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Structural and Biochemical Studies of Enzymes in Bacterial Glycobiology

Citation

Yun, Hyun Gi (2019) Structural and Biochemical Studies of Enzymes in Bacterial Glycobiology. Dissertation (Ph.D.), California Institute of Technology. doi:10.7907/VKH3-XX98. https://resolver.caltech.edu/CaltechTHESIS:05292019-144516804

Abstract

The speed that bacterial pathogens gain resistance to antibiotics is alarming. Designing new antibacterial agents is urgent, but it requires understanding their bacterial targets at the molecular level to achieve high specificity and potency. In this thesis, I discuss the structural and biochemical investigations of three potential protein targets for antibiotics. The first is a UDP-Glc/GlcNAc 4-epimerase, called Gne, from the human pathogen Campylobacter jejuni. This enzyme is the sole source of N-acetylgalactosamine (GalNAc) in C. jejuni, which is a common component in three major glycoconjugates decorating the cell surface and is critical for pathogenesis. The second target protein is an integral membrane protein, called MraY, which catalyzes the transfer of phospho-N-acetylmuramyl (MurNAc) pentapeptide to a lipid carrier, undecaprenyl phosphate (C55-P), producing Lipid I in the peptidoglycan biosynthesis pathway. In the following step, a peripheral protein called MurG catalyzes transferring N-acetylglucosamine (GlcNAc) to Lipid I and produces Lipid II, which provides the first building block of the peptidoglycan layer. Peptidoglycan is uniquely bacterial, with MraY and MurG both being essential for cell viability; therefore, they are attractive targets for the development of antibacterial agents and work toward their structures is presented. Finally, MraY from Escherichia coli is the target for the lysis protein E from phage ΦX174.Efforts toward elucidating the EcMraY-E complexstructure are demonstrated here. In total, this thesis provides important data toward a full mechanistic understanding of these important antibacterial targets.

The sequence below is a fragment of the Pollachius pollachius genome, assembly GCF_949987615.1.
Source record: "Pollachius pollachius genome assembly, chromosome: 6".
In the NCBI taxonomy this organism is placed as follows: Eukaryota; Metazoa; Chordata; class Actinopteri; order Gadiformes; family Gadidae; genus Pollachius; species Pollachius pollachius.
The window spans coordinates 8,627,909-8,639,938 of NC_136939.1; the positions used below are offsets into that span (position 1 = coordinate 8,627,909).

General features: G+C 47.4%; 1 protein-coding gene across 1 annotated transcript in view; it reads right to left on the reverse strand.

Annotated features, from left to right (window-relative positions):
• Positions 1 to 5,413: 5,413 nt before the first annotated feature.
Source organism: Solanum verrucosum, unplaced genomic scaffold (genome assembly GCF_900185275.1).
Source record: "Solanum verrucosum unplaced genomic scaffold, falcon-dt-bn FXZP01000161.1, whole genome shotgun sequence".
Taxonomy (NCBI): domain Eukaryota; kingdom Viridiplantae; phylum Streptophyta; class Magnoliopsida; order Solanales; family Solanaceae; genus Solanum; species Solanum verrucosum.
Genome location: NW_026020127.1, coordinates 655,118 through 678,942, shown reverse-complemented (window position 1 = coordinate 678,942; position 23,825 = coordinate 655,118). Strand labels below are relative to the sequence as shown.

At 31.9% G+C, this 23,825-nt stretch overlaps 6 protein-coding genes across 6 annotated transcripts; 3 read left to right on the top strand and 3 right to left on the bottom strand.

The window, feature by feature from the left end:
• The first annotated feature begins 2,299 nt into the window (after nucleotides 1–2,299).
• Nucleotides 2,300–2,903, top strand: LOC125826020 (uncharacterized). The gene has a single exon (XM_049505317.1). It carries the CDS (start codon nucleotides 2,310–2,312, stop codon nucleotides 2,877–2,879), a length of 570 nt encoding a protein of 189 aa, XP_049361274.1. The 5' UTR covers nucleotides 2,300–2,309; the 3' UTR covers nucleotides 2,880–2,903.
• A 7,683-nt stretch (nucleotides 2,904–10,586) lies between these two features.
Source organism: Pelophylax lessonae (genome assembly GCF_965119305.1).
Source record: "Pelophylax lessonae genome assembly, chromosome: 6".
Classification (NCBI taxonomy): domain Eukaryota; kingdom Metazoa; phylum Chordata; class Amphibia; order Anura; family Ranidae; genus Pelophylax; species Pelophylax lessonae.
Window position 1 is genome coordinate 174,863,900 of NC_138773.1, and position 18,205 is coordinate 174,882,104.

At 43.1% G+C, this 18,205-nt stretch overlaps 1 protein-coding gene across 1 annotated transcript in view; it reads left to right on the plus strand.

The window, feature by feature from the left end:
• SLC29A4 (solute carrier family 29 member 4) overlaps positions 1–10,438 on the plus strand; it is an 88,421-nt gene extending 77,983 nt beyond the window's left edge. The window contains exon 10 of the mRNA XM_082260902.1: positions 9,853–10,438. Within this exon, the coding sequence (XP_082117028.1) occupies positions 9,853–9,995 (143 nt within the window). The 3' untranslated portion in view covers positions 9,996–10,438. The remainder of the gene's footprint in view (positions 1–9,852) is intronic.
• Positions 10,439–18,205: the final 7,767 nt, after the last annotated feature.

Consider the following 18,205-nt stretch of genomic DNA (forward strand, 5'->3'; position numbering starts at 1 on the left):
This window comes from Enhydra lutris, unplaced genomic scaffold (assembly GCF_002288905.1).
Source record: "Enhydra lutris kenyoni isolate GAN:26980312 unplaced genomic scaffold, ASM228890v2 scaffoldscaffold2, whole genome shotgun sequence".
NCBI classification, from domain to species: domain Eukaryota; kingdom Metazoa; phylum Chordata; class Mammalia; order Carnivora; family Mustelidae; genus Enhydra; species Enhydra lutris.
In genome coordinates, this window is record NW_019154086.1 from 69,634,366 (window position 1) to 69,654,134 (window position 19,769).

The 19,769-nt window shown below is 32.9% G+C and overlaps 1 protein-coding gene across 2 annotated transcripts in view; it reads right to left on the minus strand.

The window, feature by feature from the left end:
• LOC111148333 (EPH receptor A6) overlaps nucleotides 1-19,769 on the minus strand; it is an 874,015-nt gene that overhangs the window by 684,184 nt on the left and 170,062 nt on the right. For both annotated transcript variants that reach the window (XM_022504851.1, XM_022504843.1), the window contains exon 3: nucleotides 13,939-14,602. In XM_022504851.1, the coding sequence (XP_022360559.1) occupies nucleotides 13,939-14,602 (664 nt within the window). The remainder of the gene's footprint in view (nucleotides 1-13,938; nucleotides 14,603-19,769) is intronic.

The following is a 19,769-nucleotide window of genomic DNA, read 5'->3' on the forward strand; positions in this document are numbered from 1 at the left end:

Item Type:Thesis (Dissertation (Ph.D.))
Subject Keywords:Campylobacter jejuni, N-linked glycan, Capsule, Lipopolysaccharide, peptidoglycan, epimerase, Glycosyltransferase, phosphoglycosyltransferase, X-ray crystallography, cryo-EM
Degree Grantor:California Institute of Technology
Division:Chemistry and Chemical Engineering
Major Option:Chemistry
Thesis Availability:Public (worldwide access)
Research Advisor(s):
  • Clemons, William M.
Thesis Committee:
  • Hsieh-Wilson, Linda C. (chair)
  • Shan, Shu-ou
  • Newman, Dianne K.
  • Clemons, William M.
Defense Date:22 May 2019
Record Number:CaltechTHESIS:05292019-144516804
Persistent URL:https://resolver.caltech.edu/CaltechTHESIS:05292019-144516804
DOI:10.7907/VKH3-XX98
ORCID:
AuthorORCID
Yun, Hyun Gi0000-0002-3508-5791
Default Usage Policy:No commercial reproduction, distribution, display or performance rights in this work are provided.
ID Code:11562
Collection:CaltechTHESIS
Deposited By: Hyun Gi Yun
Deposited On:07 Jun 2019 22:18
Last Modified:09 Jun 2020 18:46

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